After a literature review, we decided to build on top of UDP to create a reliable high speed protocol. TCP has a number of well documented issues on high BDP transfers, and we decided we could have more control if we built something ourselves. Instead of starting from scratch however we examined the open source libraries that were available. Two main contenders rose to the top out of the many options out there: Tsunami UDP, and UDT. Both projects are used today in commercial products* and after some analysis we decided to built on top of UDT. We read the papers associated with the project [6] and were optimistic we could improve the code and have a near ideal protocol in a month - how wrong we were!

It took us a little while to build UDT and get it to work, given the project is relatively old and hasn’t been updated since around 2014, but we were able to set it up on a few machines in the cloud and test a few file transfers.

One of our first problems was accurately determining how fast, and efficient the protocol was. When we set up a file transfer between a machine in Singapore and a machine in NY we found that it was about one and half times as fast as scp in moving a 1Gigabyte file but in some other geographies was just as slow, and occasionally slower. We needed a more thorough network simulator to test a variety of conditions quickly.

We looked at a number of projects that made network simulation possible, and spent a lot of time in particular setting up NS3 [7], but found after a while that it would not be possible to use UDT with NS3 given the fact that UDT uses multiple threads. As NS3 is a discrete event simulator, the idea of step-by-step simulation didn’t really work with UDT’s multi threaded nature. This was a major issue, and we looked into a number of other packages including protocol labs’ testground [8] but in the end decided to build our own ‘WAN emulator’. The basic idea was to set up three machines in the cloud, A, B, C where A is sending traffic and C is receiving. All traffic from A goes through B, essentially a virtual router, which forwards it to C. On B we ‘shaped’ the traffic with the linux command line utilities ts and netem to add latency and packet loss in any way we wanted. We had guaranteed bandwidth from A through to C of 5Gbp/s and using our virtual router were able to quickly simulate 100’s of different conditions. This emulator allowed us to measure Bandwidth utilization and fairness in a concrete, good-enough way [9]. We logged the speeds, and packet sending and receiving dynamics, and used jupyter notebooks to graph and visualize our results.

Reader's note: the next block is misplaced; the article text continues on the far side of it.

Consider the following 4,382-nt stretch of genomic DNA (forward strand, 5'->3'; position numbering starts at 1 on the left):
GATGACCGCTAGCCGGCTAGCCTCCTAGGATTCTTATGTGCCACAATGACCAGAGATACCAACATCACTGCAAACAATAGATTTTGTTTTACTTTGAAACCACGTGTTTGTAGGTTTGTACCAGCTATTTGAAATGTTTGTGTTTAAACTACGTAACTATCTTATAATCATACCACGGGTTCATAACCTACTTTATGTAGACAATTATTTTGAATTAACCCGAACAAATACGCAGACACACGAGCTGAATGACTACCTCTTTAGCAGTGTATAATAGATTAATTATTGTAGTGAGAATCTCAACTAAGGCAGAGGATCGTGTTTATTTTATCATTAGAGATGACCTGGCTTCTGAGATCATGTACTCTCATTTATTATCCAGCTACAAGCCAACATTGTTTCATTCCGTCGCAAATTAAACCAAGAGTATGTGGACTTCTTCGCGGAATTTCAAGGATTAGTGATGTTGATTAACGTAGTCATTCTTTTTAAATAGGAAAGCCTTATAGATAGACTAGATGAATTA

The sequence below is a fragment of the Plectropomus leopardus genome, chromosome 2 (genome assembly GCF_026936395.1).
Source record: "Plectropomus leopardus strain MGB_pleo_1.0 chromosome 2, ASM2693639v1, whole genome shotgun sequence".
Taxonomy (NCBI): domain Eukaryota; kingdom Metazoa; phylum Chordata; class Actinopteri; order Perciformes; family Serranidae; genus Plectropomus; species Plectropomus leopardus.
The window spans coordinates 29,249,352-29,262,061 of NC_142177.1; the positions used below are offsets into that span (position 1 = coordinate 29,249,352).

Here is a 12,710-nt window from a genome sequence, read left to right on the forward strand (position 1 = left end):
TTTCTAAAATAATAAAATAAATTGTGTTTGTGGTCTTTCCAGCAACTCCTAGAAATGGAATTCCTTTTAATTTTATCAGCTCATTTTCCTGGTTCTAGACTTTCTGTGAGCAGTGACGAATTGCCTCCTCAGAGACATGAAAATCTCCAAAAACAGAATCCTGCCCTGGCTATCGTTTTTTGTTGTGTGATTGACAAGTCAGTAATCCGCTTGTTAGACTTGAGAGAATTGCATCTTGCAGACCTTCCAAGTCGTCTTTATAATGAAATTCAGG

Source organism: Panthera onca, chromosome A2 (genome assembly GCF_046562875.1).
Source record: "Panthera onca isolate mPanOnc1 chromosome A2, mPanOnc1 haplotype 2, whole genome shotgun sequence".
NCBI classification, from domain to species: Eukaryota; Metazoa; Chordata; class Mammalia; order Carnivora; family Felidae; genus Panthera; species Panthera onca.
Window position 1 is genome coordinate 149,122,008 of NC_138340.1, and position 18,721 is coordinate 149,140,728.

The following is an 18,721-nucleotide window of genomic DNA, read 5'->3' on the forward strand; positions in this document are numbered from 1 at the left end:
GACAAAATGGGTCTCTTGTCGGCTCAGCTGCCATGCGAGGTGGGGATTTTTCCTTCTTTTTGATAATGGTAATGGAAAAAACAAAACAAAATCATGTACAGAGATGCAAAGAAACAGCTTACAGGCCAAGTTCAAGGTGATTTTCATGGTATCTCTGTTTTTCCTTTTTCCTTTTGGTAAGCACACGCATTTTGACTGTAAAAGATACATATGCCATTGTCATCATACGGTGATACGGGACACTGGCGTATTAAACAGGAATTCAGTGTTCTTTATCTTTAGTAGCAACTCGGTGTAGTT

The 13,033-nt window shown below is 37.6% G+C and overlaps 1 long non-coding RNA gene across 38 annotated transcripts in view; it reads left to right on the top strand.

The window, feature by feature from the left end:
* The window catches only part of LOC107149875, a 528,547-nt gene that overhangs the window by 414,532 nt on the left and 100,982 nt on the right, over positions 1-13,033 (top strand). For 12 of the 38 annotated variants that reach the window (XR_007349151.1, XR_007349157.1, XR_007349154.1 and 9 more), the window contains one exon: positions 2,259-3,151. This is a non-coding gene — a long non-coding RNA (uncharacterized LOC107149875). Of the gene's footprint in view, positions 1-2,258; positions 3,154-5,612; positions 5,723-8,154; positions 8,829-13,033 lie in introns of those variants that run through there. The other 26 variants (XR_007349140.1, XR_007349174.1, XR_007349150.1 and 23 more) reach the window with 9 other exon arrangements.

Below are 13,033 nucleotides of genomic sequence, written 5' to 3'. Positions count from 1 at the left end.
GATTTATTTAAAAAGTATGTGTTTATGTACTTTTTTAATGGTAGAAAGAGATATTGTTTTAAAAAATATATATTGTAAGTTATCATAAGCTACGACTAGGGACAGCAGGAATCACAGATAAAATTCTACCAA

Building this infrastructure took a substantial amount of time but ultimately allowed us set up a build, test, iterate loop that sped up our protocol development.

Our approach - Understanding UDT’s strengths and weaknesses:

UDT’s author Yunhong Gu deserves a lot of credit for his great work; for creating an application level protocol that saturates high BDP links. Additionally the code is set up such that it is relatively easy to change the congestion control algorithm. When we ran simulations to test UDT across a number of network conditions we did however,  find many areas where the protocol could be improved. UDT performed very well in high RTT situations across the board, and was fair both with itself and TCP. But UDT’s main shortcoming was its performance under random packet loss - which is seen both in long distance file transfers as well as across media like wifi and LTE.

Overcoming Random Packet loss: